Chemistry Lab Report 1

March 17, 2019 | Author: Imazahra Badaruddin | Category: Anode, Cathode, Electrode, Electrolyte, Redox
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To investigate the electrolysis of copper (II) sulphate using copper electrodes.


Electrolysis is the process in which electrical energy is used to make a nonspontaneous chemical reaction occur. It is also a passage of a direct electric current through an ionic substance (electrolyte) that is either molten or dissolved, resulting in chemical reactions at the electrodes and decomposition of  the electrolyte. Electrolysis takes place in an electrolytic cell. The main components required to achieve electrolysis are: 

An electrolyte - an ionic or electrovalent compound containing free ions which are the carriers of electric current in the electrolyte. However in a solid salt, where the ions are not mobile, electrolysis cannot occur. A direct current (DC) supply- in the form of batteries or dry cells. They provide the energy necessary to induce chemical reaction in the electrolyte. Electric current is carried by electrons in the external circuit. Two electrodes - electrical conductors which provide the physical interface between the electrical circuit providing the energy and the electrolyte.

The components which make contact with the electrolyte are called electrodes. The electrode which is attached to the negative pole of the battery, and which supplies electrons to the electrolyte, is called the CATHODE. Reduction takes place at the cathode. The electrode which is attached to the positive pole of the battery, and which accepts electrons from the electrolyte, is called the ANODE. Oxidation takes place at the anode. Electrodes of metal, graphite and semiconductor material are widely used. Choice of suitable electrode depends on chemical reactivity between the electrode and the electrolyte and the cost of manufacture. For example, graphite or platinum is usually used in laboratory because they are inert.

There are three types of electrolyte: 

Strong electrolyte: dissociate or ionizes completely or almost completely to form free mobile ions in the aqueous or molten state. Weak electrolyte: ionizes or dissociates only partially to form free mobile ions. Most of the electrolyte remains as un-ionised molecules. Non-electrolyte: does not ionise at all in solution and thus current does not flow through such solution.

In order to ionize, the aqueous electrolyte which contain hydrogen and hydroxide ions as well as the ions of the solute compete with each other at the electrodes. The ions that are successfully released at the electrodes depend on three factors 1. The position of the ion in the electrochemical series 2. The concentration of the ion in the solution 3. The nature of the electrode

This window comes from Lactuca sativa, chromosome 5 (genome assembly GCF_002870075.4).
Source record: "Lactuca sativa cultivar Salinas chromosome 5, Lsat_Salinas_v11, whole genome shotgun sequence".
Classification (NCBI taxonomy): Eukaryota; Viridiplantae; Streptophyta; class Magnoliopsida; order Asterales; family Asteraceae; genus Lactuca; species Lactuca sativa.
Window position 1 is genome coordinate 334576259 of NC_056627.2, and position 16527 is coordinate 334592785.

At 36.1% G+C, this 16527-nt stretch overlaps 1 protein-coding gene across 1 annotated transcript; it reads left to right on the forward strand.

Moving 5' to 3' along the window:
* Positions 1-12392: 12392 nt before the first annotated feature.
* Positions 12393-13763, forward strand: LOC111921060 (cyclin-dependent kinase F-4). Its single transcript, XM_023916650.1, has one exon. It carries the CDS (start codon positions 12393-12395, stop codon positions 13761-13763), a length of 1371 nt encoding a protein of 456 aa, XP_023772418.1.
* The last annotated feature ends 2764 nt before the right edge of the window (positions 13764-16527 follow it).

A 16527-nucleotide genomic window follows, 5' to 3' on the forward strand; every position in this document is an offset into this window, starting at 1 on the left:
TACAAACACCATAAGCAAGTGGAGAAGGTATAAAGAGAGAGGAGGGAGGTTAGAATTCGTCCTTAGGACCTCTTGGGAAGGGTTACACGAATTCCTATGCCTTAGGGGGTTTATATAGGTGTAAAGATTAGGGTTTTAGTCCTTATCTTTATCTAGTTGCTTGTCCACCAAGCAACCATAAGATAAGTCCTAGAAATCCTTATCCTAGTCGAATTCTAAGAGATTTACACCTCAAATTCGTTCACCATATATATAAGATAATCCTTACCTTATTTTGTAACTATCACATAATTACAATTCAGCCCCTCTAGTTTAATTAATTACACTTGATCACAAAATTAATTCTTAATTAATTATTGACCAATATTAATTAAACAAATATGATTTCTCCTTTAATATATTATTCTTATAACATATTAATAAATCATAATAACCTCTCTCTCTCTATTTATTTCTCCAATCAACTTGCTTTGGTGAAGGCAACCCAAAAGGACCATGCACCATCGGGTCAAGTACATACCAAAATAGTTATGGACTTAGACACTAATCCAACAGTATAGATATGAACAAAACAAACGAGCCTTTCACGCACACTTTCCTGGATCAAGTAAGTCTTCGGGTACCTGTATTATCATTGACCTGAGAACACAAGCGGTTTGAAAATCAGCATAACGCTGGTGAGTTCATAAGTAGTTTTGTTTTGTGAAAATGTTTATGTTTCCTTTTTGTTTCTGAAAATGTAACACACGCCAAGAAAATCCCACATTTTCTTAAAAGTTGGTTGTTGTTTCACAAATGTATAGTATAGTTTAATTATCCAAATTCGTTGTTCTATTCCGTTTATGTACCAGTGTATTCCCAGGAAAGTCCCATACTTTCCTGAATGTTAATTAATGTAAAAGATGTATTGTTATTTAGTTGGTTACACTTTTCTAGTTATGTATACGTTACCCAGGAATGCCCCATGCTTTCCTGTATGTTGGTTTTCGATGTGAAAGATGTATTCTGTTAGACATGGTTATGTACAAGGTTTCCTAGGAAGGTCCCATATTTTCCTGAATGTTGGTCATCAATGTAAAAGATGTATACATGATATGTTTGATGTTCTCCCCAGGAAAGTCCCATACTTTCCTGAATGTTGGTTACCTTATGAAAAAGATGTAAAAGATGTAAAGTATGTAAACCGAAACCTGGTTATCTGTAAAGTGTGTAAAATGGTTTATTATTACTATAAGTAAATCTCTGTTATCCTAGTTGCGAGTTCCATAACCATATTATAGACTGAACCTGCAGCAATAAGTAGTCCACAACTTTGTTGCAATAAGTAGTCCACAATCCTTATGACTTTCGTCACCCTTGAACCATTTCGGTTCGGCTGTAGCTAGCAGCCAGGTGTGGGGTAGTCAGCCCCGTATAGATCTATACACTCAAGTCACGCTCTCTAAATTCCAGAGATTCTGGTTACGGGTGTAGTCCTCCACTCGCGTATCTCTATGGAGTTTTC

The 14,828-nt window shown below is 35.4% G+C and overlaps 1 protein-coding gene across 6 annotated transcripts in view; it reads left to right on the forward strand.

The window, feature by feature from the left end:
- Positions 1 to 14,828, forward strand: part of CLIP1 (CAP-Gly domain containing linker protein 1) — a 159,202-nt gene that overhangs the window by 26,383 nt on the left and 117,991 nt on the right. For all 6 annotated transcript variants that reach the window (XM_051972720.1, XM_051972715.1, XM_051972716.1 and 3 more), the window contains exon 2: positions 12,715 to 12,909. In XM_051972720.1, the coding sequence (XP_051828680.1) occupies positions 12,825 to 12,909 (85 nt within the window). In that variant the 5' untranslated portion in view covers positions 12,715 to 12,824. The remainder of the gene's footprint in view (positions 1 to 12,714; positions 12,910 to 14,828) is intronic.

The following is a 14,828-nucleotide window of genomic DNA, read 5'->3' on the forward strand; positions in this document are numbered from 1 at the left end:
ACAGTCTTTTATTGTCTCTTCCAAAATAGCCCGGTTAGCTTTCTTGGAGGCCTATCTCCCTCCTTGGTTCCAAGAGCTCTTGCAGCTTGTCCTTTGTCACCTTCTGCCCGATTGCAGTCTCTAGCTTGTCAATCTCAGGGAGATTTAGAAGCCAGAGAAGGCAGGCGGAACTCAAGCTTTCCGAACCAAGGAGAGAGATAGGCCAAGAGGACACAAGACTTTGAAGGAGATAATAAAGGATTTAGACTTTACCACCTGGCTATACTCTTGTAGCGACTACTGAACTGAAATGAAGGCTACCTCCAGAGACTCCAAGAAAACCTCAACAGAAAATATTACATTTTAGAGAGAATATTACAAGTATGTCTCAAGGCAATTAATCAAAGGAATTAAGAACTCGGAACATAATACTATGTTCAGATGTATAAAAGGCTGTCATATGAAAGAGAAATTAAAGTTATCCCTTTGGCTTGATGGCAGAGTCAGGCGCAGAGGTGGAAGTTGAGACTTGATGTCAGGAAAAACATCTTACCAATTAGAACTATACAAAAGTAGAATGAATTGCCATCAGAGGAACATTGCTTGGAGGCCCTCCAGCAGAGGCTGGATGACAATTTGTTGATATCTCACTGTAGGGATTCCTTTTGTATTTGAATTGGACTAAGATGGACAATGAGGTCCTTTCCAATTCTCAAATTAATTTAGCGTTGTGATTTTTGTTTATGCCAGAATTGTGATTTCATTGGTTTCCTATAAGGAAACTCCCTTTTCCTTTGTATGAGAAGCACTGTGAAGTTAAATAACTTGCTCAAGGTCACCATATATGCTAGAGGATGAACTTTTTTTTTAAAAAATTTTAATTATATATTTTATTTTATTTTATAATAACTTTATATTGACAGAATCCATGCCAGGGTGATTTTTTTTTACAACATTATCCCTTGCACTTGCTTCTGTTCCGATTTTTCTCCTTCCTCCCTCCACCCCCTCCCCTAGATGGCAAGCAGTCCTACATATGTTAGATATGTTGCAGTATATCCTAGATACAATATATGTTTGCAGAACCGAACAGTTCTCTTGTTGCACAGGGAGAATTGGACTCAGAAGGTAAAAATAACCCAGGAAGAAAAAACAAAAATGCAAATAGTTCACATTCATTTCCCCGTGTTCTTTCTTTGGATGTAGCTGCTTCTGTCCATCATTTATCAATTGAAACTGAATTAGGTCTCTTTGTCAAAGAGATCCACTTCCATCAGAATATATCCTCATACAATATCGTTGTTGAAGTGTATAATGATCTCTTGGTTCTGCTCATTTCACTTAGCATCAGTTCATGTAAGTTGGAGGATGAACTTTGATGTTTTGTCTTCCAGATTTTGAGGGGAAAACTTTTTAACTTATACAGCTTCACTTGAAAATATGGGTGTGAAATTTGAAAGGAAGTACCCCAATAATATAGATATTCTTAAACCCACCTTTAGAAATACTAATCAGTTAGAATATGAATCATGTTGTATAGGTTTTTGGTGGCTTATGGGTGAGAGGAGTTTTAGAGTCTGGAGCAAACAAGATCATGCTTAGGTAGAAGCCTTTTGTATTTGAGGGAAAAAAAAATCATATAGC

MATERIALS           

Batteries (6V) Connecting wires with crocodile clips Ammeter Rheostat Beaker 250 ml 1M copper (II) sulphate solution Copper strips Acetone Distilled water Electronic balance Stop watch


1. Two copper strips are obtained and cleaned with acetone. Then, the strips are rinsed with distilled water and they are finally dried completely. 2. The strips are weighed and their mass is recorded. 3. The strips are then dipped into 50 ml of 1M copper (II) sulphate solution. 4. The electrolytic cell is set up using batteries, wires, ammeter, rheostat and two copper strips dipped in the beaker of copper (II) sulphate solution. 5. The rheostat is adjusted to 1 ampere. The timer is started as soon as the circuit is complete for the reaction. 6. The reaction is allowed to run for 30 minutes. 7. After that, the copper strips are removed from the solution and cleaned with acetone. 8. The copper strips are dried completely and the copper strips are weighed. The mass is recorded.


Initial mass of copper strips (g) Final mass of copper strips (g) Mass (g)

Anode 0.85 0.68 0.17

Cathode 0.75 0.91 0.16


Copper electrodes Copper(II) sulphate solution

 Electrolysis of copper II sulphate solution using copper electrodes (participating electrodes)

The ions present in the solution are: copper ions 2+


chloride ions SO4


hydrogen ions

hydroxide ions